Dear Mum and Dad


Dear Mum and Dad,

Guess what? Next week Paul and I are going to Bermuda. It’s our turn-the last ones in our family-to visit this island of paradise. And what really excites me the most is that we’re hopefully going to retrace some of your steps, and see the things you saw for the first time, decades ago.

Our sister Sue (and John) have so generously invited us to stay with them in their apartment. Do you remember when the suggestion was made for you to go in the early 1970’s? Whilst we have been fortunate enough to  have visited many far flung places around the world, you had never ventured further than Blackpool for family holidays, in England. Outside England I think there was only an odd trip to Dad’s homeland, Ireland, and one holiday in the Isle of Man.

Because I can’t ask either of you, I wonder what did you feel like when the time came for you to go? I vaguely remember the excitement at home. You had never been on an aeroplane before, and I can imagine you thought that going to Bermuda was as remarkable as flying to the moon.  Sue and then boyfriend John gave you an experience of a lifetime, and you returned full of exciting tales about your adventure. With the help of music cassette tapes, you described the unique sound of the steel bands and calypso songs such as ‘yellow bird‘. paradise

When your photos were developed you showed us images of vibrant, colourful fish,  even more colourful cocktail drinks, turquoise sea, and blindingly sunny skies. I remember you telling us about eating ‘brunch’.  Like you, we’d never heard of the word. With gawping mouths we tried to imagine (but how could we?) the banquet style breakfast-come-lunch, with delight!


Being working class through and through, I’m sure you never dreamed of being in a position where you would visit anywhere as remotely exotic or as far away as Bermuda.  I wonder if you really knew where the island was in the world? Oh Jim and Kathleen, you didn’t know what was to come when you got home.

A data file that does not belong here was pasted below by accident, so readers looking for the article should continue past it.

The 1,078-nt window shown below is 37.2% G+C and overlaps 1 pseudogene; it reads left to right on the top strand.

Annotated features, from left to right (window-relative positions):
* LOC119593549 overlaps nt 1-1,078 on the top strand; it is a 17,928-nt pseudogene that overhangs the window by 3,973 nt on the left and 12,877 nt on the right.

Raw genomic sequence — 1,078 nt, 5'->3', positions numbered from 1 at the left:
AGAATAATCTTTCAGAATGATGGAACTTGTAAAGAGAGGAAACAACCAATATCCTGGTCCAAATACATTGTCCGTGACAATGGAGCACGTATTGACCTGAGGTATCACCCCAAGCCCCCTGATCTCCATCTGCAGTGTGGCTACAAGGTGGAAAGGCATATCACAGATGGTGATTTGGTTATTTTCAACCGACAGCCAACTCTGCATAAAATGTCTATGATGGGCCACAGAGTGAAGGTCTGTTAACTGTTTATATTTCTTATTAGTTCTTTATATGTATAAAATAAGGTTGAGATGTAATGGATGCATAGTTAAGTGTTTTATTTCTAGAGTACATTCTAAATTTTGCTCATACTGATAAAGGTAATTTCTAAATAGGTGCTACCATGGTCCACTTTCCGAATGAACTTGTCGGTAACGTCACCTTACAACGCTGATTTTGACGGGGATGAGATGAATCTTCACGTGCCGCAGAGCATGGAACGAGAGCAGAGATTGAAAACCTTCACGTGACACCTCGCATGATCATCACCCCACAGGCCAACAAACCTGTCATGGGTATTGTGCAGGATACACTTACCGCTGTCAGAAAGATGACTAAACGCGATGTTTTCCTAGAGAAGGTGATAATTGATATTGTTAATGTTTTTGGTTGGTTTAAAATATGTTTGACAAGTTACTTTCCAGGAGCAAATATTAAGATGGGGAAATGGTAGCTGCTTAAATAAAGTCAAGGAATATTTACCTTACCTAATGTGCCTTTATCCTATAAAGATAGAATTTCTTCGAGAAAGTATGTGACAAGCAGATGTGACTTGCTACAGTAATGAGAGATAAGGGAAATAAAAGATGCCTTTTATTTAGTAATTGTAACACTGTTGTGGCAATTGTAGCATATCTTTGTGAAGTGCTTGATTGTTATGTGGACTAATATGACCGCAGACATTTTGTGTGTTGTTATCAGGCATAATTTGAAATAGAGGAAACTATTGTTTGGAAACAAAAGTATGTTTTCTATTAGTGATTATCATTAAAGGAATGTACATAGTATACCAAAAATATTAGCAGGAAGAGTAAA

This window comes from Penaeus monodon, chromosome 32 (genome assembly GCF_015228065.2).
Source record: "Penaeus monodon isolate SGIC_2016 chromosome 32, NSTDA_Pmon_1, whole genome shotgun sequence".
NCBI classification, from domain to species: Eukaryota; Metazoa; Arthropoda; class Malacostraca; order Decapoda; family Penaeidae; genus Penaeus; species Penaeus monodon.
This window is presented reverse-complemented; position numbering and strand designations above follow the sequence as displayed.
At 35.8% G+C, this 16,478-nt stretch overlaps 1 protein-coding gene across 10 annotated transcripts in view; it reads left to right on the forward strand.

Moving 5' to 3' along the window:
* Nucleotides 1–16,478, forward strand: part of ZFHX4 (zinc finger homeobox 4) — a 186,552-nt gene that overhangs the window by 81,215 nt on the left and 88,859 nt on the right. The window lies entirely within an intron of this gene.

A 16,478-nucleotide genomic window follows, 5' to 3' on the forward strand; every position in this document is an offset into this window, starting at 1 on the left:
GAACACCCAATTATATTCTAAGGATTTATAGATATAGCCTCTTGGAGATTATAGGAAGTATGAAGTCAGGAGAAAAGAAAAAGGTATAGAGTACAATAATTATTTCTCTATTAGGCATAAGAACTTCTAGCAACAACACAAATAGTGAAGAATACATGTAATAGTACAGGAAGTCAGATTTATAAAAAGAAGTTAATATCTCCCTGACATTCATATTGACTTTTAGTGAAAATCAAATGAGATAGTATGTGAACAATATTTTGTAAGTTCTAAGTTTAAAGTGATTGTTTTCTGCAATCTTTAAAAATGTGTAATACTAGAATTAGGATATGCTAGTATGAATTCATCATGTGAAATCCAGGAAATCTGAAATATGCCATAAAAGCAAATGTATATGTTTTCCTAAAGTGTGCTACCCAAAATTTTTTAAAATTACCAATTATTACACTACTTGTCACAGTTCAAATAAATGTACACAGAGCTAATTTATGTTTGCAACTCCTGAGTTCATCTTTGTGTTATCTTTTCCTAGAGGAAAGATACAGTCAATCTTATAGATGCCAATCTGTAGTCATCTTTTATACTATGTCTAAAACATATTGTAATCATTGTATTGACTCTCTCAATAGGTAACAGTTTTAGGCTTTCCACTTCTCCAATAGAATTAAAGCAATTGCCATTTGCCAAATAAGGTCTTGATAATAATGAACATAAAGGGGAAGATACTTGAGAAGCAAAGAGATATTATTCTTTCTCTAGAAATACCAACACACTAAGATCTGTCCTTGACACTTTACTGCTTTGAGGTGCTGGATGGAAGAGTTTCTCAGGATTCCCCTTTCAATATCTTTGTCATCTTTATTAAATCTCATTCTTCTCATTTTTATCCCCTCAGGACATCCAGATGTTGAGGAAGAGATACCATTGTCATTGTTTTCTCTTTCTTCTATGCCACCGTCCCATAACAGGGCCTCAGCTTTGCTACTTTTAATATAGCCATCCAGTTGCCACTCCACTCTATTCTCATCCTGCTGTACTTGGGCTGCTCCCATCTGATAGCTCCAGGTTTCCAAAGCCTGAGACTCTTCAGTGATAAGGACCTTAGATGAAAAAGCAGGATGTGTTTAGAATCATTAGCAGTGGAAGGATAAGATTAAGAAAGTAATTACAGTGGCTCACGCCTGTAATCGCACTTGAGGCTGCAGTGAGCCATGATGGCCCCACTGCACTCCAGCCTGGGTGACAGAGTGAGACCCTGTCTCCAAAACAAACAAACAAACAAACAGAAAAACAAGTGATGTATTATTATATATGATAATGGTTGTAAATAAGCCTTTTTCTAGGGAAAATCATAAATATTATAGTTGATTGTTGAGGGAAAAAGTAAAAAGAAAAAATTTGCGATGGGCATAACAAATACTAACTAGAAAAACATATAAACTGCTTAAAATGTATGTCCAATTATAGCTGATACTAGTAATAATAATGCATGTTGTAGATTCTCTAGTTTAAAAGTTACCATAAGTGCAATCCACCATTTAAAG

So sadly, eight years later, you died Dad, and left us. Too, too young. And there was more ill health and further sadness in store for the whole family.

But we’ll be thinking of you both as we step off the plane next week, and I’ll be humming the song you played non stop on your return- Bermuda is Another World

Loving you always, Sheena xx

My Dad

Last night I dreamt about my lovely Dad, and today I feel as though I have been with him again. The dream was so very real and vivid; I could see the lines on his face and the twinkle in his eye as he smiled. I was slightly annoyed with him, as he’s had a pint of beer too many (which he often did) and was repeating himself (which he often did), but nonetheless I was absolutely thrilled to see him. Dad died in 1979, so his memory including his facial expressions and personality must be firmly embedded in my mind and being, and I couldn’t help thinking when I woke this morning with a smile that the imprint will be gone forever one day. His actually image that is. Although so many of the children of his five girls look like Jim Murray, if not exactly then they are the owner of his ears, or his deep set Irish eyes. Not morbid, just fact!

Oh Dad, you really did miss so much. What you started when you emigrated from Ireland over 70 years ago couldn’t have been dreamed about. I can’t tell you everything here, but you would have laughed more than cried. And do you remember how you used to brag about us all? Well you would’ve have had plenty of that to do, let me tell you. So for today you are a recent memory in my mind and I feel like I was with you last night. Tomorrow will be a different story. Always loved. Always missed.